Homemade Omnidirectional Speakers in a Unique Enclosure

While studying acoustics in college (university for non-Americans), [Nick] had a great idea for an omnidirectional speaker. Some models available for purchase have a single speaker with a channel to route the sound in all directions, but [Nick] decided that a dodecahedron enclosure with 12 speakers would be a much more impressive route.

To accommodate the array of speakers, the enclosure needs twelve pentagons with a 58.3 degree bevel so that they fit together in a ball shape. After thinking about all of the complicated ways he could get this angle cut into the wood pentagons, he ended up using a simple circular saw!

Once the enclosure was painted [Nick] started wiring up the speakers. The equivalent impedance of the array of 8-ohm speakers works out to just around 10 ohms, which is easily driven by most amplifiers. The whole thing was hung from a custom-made galvanized pipe (all the weight adds up to about 15 kilograms, or 33 pounds for Americans, so the rig needed to be sturdy). We’ve featured other unique speaker builds, but this is the first 12-speaker omnidirectional speaker we’ve seen. [Nick] is happy to report that the speakers sound great, too!

Tribot robotics platform

For a number of children born of geek parents, the WowWee Tribot is sure to make an appearance underneath a Christmas tree this year. By New Year’s, though, this toy will surely make its way to the back of a closet to sit unused until spring cleaning. It’s a shame to let such an interesting robotics platform go to waste, so [haltux] sent in a nice guide to unlocking the motor controller of this talking robot.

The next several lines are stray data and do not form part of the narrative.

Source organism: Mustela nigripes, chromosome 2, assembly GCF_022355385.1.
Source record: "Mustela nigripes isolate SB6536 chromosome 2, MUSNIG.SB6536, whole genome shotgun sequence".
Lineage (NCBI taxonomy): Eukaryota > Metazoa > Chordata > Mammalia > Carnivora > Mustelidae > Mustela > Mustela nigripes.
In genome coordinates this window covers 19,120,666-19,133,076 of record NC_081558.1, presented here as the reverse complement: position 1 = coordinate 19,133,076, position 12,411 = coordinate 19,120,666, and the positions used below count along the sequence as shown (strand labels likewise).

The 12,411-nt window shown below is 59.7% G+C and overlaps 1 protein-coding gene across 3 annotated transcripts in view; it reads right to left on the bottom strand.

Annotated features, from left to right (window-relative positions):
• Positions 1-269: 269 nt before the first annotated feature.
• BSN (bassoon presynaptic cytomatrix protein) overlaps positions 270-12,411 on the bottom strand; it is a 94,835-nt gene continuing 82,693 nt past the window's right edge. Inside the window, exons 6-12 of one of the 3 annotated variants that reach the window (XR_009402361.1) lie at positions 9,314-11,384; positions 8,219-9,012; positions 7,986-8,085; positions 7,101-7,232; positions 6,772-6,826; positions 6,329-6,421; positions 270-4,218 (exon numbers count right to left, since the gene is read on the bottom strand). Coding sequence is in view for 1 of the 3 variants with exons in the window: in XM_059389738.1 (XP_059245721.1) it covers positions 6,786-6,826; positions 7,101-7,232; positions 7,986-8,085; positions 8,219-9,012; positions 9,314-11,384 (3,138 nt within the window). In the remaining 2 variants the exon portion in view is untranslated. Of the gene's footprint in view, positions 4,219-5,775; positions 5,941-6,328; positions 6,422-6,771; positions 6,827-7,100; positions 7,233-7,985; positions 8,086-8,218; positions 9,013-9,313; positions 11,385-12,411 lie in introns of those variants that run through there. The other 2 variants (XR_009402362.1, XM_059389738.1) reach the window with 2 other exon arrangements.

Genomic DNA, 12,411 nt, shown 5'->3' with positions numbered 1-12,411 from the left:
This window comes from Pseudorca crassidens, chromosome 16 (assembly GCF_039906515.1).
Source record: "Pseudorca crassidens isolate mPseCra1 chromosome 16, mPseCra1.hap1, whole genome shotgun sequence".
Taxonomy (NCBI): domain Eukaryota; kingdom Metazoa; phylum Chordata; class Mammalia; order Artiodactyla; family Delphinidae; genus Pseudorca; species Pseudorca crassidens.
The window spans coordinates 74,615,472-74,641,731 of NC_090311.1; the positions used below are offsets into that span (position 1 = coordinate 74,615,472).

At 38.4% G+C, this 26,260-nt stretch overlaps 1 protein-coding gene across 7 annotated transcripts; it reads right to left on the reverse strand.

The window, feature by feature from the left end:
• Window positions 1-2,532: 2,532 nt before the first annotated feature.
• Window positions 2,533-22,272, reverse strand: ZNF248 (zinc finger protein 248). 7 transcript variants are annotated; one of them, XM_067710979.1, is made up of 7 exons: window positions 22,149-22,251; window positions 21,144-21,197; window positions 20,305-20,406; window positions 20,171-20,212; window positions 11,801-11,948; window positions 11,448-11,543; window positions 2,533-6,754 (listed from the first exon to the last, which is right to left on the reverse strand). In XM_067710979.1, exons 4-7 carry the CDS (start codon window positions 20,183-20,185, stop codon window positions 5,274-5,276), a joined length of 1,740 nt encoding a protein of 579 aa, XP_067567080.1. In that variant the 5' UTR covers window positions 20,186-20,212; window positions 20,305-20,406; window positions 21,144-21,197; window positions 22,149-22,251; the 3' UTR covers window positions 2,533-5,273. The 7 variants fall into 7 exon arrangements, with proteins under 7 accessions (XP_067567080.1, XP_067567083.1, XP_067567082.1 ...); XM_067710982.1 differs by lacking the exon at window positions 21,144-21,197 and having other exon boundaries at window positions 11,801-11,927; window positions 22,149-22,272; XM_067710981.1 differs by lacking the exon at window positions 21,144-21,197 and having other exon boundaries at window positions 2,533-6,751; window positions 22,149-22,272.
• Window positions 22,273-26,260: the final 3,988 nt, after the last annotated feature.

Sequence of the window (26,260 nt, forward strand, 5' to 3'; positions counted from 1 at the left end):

The ‘legs’ of the WowWee Tribot have three omnidirectional wheels mounted 120 degrees apart. We’ve seen this drive system before, so getting a pre-built platform out of the toy box is pretty interesting.

[haltux] found three H-bridges inside the Tribot and connected the direction and enable pins for each motor directly to an Arduino. The build was a success, and the new robot platform scurried along the floor. There are also rotary encoders on the Tribot, but these run at 12 Volts. [haltux] said he’ll cover these in a future post, and we’re waiting to see it.